IDEAL – “Ideally, I shouldn’t be associating at all with any of my friends who use drugs, or at least that is what everyone tells me”

REAL – “Once everyone gets off my back I still may be friendly with some of my close pot smoking friends but I will try to spend some more time skateboarding with Jim, my friend who is on probation and doesn’t smoke, and hopefully that will help keep me out of trouble.

Practice for Change Analysis

So, the best way to try out a new tool is to actually go through the steps yourself. Now try to map out the Actual, The Ideal, and The Real from the point of view of someone struggling with substance use. Try this out with some other topics – Discuss some of these areas in terms of the Actual, the Ideal, and the Real

  • Alcohol Use
  • Drug use
  • School/Employment
  • Friends
  • Sex
  • Relationships
  • Drug Dealing/Criminal activity
  • Family
  • Emotions
  • Honesty
  • Spirituality
  • Medication
  • Work
  • Counseling (Getting Help)
  • Others: (Make up your own)

Questions to consider:

1. Which areas stood out to you as areas where you really are most unwilling to consider changing? (For example “Medication- there is no way I will ever try taking meds” or “Friends – My wife wants me to stop hanging out with Larry, but he is my best friend since childhood and there is no way I am going to change that”)

2. When you look at what you are actually doing now, which areas stand out as some of your strongest, most positive areas? (For example – “Alcohol – I know I still struggle with drugs but when it comes to alcohol, I haven’t had a drink in years”)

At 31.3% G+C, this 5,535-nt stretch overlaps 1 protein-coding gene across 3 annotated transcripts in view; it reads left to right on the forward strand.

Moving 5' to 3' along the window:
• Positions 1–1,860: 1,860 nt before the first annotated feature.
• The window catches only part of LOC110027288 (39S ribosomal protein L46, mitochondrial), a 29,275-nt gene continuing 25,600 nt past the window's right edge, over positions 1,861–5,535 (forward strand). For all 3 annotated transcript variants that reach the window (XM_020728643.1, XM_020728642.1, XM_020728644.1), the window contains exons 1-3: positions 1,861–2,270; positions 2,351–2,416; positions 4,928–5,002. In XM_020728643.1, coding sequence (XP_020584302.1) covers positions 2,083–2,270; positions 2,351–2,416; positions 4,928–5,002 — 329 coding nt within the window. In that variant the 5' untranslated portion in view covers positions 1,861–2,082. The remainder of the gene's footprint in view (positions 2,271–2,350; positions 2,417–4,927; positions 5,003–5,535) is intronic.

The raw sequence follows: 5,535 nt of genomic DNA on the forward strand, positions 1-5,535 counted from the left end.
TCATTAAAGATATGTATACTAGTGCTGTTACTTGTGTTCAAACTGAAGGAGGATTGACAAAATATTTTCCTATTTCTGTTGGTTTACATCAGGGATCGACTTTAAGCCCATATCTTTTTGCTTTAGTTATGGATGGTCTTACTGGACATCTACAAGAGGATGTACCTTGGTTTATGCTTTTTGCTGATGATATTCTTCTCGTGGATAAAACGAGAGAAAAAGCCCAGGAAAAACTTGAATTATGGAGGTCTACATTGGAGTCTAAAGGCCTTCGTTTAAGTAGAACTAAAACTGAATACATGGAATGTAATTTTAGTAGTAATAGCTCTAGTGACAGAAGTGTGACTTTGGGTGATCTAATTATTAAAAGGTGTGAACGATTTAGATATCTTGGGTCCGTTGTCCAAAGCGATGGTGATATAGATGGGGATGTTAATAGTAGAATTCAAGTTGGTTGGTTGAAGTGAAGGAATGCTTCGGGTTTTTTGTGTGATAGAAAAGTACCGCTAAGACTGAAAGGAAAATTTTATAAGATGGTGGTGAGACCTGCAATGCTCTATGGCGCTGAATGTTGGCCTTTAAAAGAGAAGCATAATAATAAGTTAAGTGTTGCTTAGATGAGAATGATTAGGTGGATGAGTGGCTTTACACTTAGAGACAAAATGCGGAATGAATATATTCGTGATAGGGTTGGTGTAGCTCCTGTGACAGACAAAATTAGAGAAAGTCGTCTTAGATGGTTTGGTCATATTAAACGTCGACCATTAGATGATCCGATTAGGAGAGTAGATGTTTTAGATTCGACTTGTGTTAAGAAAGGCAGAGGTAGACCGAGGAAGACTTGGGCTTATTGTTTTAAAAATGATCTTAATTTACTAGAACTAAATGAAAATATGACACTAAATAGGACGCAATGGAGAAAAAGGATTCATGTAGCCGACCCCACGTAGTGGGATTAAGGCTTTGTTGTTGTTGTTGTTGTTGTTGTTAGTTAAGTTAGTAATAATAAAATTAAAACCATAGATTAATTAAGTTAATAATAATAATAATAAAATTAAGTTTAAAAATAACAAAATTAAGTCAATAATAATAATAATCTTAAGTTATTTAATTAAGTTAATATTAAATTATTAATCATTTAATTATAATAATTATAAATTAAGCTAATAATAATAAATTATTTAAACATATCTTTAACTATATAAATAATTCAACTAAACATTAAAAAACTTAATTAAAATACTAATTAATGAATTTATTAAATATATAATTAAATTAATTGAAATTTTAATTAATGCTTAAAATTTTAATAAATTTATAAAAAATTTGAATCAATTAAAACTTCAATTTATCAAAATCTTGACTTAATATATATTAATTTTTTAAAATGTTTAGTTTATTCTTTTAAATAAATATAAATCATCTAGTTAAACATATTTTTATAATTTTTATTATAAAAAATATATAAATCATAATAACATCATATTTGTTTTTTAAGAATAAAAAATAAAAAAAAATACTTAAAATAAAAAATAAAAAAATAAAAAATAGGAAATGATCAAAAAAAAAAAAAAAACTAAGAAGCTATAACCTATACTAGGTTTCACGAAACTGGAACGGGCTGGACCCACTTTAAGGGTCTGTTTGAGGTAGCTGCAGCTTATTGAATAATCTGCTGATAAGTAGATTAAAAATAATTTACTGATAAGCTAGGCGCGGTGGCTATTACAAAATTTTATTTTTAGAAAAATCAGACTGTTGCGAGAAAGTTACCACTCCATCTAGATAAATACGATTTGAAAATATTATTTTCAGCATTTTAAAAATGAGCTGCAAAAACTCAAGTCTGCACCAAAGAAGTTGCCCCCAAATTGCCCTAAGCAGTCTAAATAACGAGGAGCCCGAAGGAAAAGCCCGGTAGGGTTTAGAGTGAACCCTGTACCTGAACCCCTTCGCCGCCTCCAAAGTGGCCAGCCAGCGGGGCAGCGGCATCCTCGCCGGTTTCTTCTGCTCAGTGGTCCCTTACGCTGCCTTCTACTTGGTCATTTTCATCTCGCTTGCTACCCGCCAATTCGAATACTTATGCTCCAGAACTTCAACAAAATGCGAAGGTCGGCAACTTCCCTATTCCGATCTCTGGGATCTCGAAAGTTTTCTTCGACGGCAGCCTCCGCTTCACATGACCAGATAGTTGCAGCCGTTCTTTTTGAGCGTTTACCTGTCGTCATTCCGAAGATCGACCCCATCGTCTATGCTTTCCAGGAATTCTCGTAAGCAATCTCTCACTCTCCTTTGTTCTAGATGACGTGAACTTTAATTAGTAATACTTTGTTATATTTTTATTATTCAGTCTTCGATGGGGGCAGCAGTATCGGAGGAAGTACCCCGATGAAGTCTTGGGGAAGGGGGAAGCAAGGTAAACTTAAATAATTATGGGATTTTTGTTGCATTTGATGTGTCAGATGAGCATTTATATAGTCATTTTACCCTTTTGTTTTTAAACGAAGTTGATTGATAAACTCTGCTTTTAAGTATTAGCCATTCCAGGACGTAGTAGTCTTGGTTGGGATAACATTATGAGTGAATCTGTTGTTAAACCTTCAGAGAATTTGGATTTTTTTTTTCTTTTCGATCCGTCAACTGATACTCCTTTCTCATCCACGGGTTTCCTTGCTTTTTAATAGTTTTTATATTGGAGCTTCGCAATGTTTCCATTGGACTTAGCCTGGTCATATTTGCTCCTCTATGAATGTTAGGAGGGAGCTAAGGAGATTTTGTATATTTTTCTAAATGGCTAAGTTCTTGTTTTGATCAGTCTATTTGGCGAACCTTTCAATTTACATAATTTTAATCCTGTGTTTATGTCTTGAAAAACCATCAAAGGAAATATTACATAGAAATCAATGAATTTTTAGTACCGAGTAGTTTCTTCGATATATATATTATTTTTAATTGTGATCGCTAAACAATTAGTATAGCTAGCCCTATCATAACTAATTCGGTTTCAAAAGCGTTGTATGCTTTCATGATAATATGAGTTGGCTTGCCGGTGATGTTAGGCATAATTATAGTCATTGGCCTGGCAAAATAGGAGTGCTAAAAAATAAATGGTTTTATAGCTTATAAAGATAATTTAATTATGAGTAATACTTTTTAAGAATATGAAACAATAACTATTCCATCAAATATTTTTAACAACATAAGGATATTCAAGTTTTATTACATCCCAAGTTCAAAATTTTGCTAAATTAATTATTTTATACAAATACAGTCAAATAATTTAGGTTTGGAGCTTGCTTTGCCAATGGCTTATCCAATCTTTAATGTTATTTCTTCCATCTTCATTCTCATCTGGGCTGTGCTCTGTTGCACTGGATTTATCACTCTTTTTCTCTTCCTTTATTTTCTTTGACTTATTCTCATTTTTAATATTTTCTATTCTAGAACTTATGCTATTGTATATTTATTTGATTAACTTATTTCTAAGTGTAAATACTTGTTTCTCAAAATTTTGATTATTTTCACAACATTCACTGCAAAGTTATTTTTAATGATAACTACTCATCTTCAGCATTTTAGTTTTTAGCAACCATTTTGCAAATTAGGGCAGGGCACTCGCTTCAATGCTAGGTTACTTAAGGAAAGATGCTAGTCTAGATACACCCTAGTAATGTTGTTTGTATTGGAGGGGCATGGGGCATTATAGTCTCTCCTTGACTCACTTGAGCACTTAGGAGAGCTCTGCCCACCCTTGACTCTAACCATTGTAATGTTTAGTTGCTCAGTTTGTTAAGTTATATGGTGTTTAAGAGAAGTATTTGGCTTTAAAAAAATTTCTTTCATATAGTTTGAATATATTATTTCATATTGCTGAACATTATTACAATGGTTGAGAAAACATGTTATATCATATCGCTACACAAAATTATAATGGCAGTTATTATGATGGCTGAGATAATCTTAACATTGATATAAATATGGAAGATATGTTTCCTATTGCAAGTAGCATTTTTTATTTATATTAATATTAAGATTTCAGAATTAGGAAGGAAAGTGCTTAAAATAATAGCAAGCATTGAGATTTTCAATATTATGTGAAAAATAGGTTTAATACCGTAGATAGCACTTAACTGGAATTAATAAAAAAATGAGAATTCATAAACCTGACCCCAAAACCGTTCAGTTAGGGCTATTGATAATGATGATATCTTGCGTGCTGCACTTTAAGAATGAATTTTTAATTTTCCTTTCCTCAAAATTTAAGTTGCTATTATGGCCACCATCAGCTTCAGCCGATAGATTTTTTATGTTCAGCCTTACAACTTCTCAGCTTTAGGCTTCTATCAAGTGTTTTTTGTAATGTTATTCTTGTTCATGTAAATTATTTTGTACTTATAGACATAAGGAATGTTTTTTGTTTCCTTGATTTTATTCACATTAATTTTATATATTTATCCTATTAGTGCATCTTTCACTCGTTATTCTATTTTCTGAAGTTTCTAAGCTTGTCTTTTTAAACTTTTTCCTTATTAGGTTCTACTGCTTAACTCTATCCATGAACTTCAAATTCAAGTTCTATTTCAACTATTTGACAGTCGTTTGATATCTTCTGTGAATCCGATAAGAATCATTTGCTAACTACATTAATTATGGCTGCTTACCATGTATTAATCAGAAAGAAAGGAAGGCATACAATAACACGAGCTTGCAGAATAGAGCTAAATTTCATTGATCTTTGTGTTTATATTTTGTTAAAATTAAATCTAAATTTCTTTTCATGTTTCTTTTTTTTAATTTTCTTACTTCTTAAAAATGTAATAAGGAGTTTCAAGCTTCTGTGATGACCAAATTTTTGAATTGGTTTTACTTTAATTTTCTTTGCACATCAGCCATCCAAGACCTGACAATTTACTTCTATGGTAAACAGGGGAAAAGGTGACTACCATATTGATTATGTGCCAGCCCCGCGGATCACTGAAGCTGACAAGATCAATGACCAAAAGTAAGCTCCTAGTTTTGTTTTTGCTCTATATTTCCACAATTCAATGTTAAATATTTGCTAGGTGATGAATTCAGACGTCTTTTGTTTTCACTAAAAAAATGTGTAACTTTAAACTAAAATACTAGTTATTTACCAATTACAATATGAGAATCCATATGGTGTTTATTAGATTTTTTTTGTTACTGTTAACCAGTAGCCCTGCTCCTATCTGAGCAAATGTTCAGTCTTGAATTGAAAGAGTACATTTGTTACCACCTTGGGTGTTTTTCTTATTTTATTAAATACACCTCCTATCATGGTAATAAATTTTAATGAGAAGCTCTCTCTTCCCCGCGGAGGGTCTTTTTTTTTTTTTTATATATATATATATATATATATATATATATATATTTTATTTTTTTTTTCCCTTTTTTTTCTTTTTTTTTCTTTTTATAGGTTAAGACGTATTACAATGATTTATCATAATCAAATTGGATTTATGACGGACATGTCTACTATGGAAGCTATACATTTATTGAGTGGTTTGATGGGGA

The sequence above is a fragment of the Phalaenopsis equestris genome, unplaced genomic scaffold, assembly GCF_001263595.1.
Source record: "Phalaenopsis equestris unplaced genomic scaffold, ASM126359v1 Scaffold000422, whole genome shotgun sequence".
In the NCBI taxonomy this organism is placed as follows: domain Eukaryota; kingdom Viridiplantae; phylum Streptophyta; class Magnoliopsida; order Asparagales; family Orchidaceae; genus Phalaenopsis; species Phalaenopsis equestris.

3. After you take some time to honestly think this over, which areas might you consider making some changes in because you can understand some of the good behind making that change? You do not have to be ready to make those changes, just identify a few areas. (For example, Emotions – “I realize that I could benefit from learning to manage my anger better” or Family – “I wouldn’t mind improving my relationship with my parents and siblings”)

4. Identify a few areas that interest you now that you may want to change.

5. After doing this change analysis and reviewing your thoughts, is there anything specific to substance use that you would be willing to try to adjust at this time?

6. Define the following: I would be willing to change the following with regard to my substance use:

Questions about Change Analysis

Counselors, if nothing else, when used properly, even with challenging and unmotivated clients, this Change Analysis tool can get your clients talking about change, which is a great place to start. Please leave us your questions about Change Analysis in the comments section below. We will try to respond to you personally and promptly.

Photo credit: sara b.

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About Kenneth Pecoraro, LCSW, LCADC, CCS

Kenneth Pecoraro, LCSW, LCADC, CCS has worked directly providing treatment for individuals with substance use and coexisting emotional-behavioral issues for over 20 years using a motivational, skills and strengths based, individualized client-centered perspective. The techniques explained in his method, Taking the Escalator: An Alternative to the 12 Steps, help individuals who are resistant to traditional approaches gain the tools needed for learning to increase insight and motivation for positive change.